Love and scandal are the best sweeteners of tea. —Henry Fielding

15 July 2004

Film Review: The Door in the Floor

The Arclight really is a fabulous place to see a film.  You may buy your tickets online for no additional charge.  Your seats are assigned.  There is no late seating.  There are no commercials: only 4-6 minutes of trailers.  And, best of all, a nice young man addresses the audience at the beginning of the film: "Welcome to tonight's presentation of The Door in the Floor starring Jeff Bridges, Kim Basinger, and Jon Foster.  The film also starts Mimi Rodgers, who you might remember from The X-Files' last two seasons.  The film is written and directed by Tod Williams, and based on a book by John Irving.  Previous novels of his which have been turned into films are The Cider House Rules and The World According to Garp.  If you could please take a moment to turn of your cell phones.  I would also like to remind you that there will be no talking during the movie.  I will be watching the first five minutes of the film to ensure sound and picture quality, and if you need anything, or if anyone is disrupting the film, feel free to notify me or anyone else in one of our snazzy blue uniforms."  I swear to god he said all that.  Some people even clapped when he was finished.


The Door in the Floor is an exquisitely crafted piece of cinema.  When the film opens, it has been four years since Ted and Marion Cole lost their two sons Tommy and Timmy.  Tommy and Timmy hang over The Door in the Floor with incredible power.  Their pictures haunt Ted and Marion and are a thing of intense mystery and interest to their four-year-old, Ruthie.  Ted and Marion decide to separate for the summer.  Ted is a womanizer and Marion seems so utterly consumed by grief that she is unable to be responsive to Ted, who is likable and charismatic from the get-go.  This separation seems like a fairly good plan all around.  At the behest of his publisher, Ted decides to take on an assistant, Eddie, who is a high school student.  Eddie is brought to live at their house on a beach in upstate New York for the summer to basically be a gopher for Ted.  The film's title comes from Ted's most famous children's book: a strange tale about a mysterious door in the floor and an unborn baby who is afraid of the door.


I think my favorite thing about the film is its coldness.  In temperature, the film resembles for me films like Spielberg's Minority Report and more importantly Woody Allen's Interiors.  The thing about this that is superior to the Spielberg film is that there is an astonishing amount of color in this film: whole scenes, in fact, surrounding this or that color: indigo squid-ink, a gorgeous red umbrella, a pink sweater, and a hysterical sequence involving pink pants.  The film is, at turns, laugh-out-loud funny and slowly, steadily heartbreaking.  Jeff Bridges is phenomenal here: I can't overstate the ability of his performance enough.  He is achingly real: an ego-driven womanizer who wants desperately to be someone who a young man could admire.  He is a man obsessed with his own body, his own abilities, and his own cleverness: an appallingly selfish, yet extraordinarily generous character who I both loved and hated.  I think most of us can find our fathers in this man.  Kim Basinger is great too.  She gives a quiet, depressed performance.  One scene during a sexual encounter with Marion and Eddie is especially moving.  I did keep wishing that it was Michelle Pfieffer up there on the screen, though.  Jon Foster is fine as Eddie (better than Tobey Maguire in Wonder Boys), and Mimi Rodgers is very very funny as one of Ted's mistresses.  Little Elle Fanning (sister of Dakota, who we all know and love) is adorable as Ruthie.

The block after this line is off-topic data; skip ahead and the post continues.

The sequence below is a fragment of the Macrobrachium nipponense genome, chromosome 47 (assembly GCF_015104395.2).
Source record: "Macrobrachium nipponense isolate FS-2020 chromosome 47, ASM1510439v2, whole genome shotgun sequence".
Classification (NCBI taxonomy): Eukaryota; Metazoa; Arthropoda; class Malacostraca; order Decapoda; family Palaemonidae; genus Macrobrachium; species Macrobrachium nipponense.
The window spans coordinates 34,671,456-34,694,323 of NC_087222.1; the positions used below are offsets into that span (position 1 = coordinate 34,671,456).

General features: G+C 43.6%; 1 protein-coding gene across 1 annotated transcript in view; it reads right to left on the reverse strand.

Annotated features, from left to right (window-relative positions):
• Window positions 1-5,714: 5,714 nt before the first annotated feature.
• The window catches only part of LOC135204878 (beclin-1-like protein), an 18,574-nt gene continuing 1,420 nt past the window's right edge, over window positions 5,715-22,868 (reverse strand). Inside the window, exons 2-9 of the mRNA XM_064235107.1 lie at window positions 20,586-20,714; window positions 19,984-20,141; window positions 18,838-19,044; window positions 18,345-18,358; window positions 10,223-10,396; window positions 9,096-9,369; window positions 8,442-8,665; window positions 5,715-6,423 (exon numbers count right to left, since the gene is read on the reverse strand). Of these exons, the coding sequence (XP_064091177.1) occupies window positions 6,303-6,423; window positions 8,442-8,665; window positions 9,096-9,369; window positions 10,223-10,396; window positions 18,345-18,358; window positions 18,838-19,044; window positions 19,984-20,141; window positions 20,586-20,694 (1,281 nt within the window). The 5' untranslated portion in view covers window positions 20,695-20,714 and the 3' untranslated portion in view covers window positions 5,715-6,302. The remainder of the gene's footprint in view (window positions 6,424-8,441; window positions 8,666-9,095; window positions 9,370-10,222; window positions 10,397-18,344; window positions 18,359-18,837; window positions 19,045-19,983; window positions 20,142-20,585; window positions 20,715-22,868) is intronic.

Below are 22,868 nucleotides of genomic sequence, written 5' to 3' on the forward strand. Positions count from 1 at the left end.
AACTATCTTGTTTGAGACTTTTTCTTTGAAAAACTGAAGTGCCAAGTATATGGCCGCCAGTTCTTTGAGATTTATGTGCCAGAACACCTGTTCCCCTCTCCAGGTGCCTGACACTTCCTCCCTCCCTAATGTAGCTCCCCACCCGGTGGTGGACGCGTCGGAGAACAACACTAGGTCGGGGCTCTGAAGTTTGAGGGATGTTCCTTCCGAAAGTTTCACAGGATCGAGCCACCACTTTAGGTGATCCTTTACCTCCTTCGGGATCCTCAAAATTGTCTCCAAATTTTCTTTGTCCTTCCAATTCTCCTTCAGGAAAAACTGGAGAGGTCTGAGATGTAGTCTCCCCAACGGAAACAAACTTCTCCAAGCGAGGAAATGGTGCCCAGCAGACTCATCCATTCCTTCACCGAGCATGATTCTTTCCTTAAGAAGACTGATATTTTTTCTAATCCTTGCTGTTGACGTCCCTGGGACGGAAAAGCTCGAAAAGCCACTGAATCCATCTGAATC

The best part about the movie, though, is the ending.  I have thought about it since the film ended.  It is a pitch-perfect ending.  There is so much going on, and the ending reminds us that we know so very little about people.  We wait so long for the whole story, the tale that will explain everyone's behavior, and when we get it we feel satisfied and maybe even a little smug.  We understand these people: we understand them enough, maybe, even to judge them.  The end of The Door in the Floor is a fantastic reminder that we don't know anyone enough to feel superior to them.